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Comment Filter for seizure inducing images? (Score 1) 151

It should be straightforward to write a filter to detect animated images with luminance variations of the right amplitude and frequency to cause seizures in susceptible individuals. These individuals could then enable the filter and be spared from this type of attack.

I wonder why the various browser and email application vendors have not implemented such, for ADA purposes.

Comment This is not unusual (Score 5, Informative) 181

It's not unusual for large religious organizations to send representatives to tech conferences. As other have mentioned, they have technology needs too.

I remember having a nice chat with a priest from the Vatican Observatory when we attended an astronomy conference, At a conference on human-computer interaction, I spoke with a gentleman from the Mormon church's genealogy arm.

These were actual technology conferences with peer-reviewed publications, unlike the more arts and entertainment focused SXSW.

Comment Re:Bandwidth? (Score 3, Interesting) 128

To compute the channel capacity, you need to know the channel's signal-to-noise ratio as well as its bandwidth.

The Shannon channel capacity formula is: C = B * log_2(1 + SNR) where C is the channel's capacity in bits/second, B is its bandwidth in hertz, log_2 is the base-2 logarithm and SNR is the channel's signal-to-noise ratio.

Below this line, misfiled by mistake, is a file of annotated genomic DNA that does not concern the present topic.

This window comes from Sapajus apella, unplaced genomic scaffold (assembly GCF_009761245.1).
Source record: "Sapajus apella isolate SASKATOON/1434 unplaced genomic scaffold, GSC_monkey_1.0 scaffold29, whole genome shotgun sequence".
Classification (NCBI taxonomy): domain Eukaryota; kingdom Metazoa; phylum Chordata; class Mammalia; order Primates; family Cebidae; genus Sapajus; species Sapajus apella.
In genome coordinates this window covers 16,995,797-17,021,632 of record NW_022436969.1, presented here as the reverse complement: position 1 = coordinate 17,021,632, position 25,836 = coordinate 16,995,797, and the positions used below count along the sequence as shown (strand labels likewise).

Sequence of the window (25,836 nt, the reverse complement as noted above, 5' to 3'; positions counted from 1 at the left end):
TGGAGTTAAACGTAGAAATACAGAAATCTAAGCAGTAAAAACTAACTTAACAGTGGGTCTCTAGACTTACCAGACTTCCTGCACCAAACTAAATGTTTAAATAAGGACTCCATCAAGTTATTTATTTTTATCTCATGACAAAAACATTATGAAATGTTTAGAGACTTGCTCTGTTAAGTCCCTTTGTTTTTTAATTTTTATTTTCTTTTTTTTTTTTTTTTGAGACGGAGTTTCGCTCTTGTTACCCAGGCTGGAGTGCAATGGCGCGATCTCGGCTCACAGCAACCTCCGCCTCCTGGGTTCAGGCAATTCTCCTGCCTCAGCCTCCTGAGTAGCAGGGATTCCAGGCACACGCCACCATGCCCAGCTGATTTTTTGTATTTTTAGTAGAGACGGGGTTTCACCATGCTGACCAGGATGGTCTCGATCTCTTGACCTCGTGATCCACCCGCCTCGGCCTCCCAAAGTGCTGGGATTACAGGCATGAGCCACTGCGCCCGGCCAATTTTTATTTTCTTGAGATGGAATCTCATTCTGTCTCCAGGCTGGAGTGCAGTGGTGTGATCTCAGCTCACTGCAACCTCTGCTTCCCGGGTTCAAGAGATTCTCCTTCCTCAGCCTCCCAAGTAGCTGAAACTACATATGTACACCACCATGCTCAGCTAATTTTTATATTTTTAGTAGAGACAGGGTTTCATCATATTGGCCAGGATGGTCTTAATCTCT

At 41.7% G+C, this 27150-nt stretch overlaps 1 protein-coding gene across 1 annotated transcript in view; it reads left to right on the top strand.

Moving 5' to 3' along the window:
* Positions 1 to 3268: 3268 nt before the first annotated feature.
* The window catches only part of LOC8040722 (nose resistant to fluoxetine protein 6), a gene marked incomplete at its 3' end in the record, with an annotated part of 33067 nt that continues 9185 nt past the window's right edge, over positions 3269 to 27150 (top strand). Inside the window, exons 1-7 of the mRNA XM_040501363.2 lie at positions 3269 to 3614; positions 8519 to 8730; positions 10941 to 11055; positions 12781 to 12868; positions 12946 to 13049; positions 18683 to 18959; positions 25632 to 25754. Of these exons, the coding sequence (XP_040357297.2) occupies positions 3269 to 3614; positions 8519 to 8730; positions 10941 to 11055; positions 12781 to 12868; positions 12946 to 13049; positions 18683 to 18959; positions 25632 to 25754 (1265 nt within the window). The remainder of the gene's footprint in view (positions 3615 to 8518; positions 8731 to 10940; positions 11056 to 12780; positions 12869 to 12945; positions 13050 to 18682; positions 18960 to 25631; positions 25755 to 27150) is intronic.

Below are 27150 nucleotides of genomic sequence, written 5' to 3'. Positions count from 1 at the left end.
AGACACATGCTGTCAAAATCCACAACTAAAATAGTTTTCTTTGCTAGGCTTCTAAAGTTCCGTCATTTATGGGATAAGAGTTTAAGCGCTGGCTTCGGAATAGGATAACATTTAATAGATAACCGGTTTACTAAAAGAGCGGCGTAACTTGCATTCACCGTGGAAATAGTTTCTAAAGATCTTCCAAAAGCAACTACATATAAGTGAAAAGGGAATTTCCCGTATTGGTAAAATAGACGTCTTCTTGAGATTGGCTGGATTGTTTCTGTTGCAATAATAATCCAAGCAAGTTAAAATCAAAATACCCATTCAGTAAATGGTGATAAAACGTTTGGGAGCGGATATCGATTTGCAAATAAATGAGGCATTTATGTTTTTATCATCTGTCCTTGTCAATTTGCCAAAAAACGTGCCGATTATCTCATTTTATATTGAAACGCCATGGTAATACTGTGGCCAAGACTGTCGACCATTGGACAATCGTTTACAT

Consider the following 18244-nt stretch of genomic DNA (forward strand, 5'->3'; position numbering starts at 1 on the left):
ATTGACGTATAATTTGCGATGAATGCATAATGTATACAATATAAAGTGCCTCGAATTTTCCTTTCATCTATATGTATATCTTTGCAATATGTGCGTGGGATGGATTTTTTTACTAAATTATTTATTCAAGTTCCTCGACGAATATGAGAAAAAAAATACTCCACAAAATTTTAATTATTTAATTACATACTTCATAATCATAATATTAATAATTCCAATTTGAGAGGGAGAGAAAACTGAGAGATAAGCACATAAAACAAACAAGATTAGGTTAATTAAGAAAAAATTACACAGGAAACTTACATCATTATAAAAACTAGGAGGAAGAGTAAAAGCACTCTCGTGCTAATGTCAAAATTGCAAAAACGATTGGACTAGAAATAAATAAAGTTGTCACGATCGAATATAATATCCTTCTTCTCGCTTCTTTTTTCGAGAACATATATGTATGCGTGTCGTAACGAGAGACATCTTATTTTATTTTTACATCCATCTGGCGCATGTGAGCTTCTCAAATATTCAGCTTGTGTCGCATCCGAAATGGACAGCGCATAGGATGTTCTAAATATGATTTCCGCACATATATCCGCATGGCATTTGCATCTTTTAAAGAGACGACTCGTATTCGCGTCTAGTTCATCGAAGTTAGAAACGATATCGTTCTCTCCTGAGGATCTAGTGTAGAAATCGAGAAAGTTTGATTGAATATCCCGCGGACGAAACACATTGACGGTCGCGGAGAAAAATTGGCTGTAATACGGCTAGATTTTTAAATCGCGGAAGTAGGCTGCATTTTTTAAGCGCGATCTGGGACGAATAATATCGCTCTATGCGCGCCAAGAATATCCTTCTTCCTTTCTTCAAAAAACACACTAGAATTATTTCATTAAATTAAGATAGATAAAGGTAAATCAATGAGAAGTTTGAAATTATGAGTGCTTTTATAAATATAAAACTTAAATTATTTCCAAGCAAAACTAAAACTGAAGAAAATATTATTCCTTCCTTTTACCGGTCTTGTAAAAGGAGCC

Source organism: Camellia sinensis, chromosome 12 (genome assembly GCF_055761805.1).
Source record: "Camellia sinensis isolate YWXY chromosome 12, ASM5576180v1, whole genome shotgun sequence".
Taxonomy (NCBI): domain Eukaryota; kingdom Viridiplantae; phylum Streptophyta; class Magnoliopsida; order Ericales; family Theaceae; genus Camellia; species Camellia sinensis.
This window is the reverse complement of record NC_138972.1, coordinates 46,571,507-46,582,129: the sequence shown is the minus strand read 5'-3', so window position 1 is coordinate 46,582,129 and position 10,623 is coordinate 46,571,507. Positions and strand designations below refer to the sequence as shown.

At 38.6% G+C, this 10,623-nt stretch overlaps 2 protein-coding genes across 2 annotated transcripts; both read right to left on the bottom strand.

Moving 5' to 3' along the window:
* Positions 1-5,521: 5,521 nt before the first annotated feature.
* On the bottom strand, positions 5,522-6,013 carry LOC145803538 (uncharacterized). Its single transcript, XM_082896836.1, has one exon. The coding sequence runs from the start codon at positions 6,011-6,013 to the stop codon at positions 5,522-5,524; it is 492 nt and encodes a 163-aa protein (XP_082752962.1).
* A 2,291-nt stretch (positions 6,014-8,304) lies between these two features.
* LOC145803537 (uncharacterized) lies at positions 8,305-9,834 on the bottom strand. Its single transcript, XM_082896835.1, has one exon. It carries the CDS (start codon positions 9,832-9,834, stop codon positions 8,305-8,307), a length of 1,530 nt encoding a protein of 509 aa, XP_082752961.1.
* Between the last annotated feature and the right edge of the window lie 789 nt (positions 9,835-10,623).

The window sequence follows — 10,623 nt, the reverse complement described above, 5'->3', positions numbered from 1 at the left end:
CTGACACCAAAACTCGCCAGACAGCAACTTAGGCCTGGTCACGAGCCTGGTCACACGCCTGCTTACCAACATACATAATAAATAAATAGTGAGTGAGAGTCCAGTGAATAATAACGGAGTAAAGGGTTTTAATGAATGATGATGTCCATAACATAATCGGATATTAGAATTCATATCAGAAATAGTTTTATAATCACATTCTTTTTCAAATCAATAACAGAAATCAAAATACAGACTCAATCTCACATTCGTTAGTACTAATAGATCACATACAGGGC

If we assume an SNR of 48 dB for a reasonable POTS line, its capacity would be C = 3 kHz * log_2(1 + 48 dB) ~= 3000 * log_2(63097) which is almost 48,000 bits per second.

This is a theoretical limit that realizable systems can only approach, but never equal or exceed. A practical system would also use extra bits for forward error correction purposes; I doubt that this codec deals gracefully with bit errors.

For back-of-the-envelope purposes, assume you could use this codec to send a single voice signal in 700 Hz of bandwidth on a channel with low SNR, or you could send 60 voice signals over a regular POTS line.

Comment Roy Moore (Score 1) 184

Roy Moore got away with it for quite a while, and in an extremely egregious manner.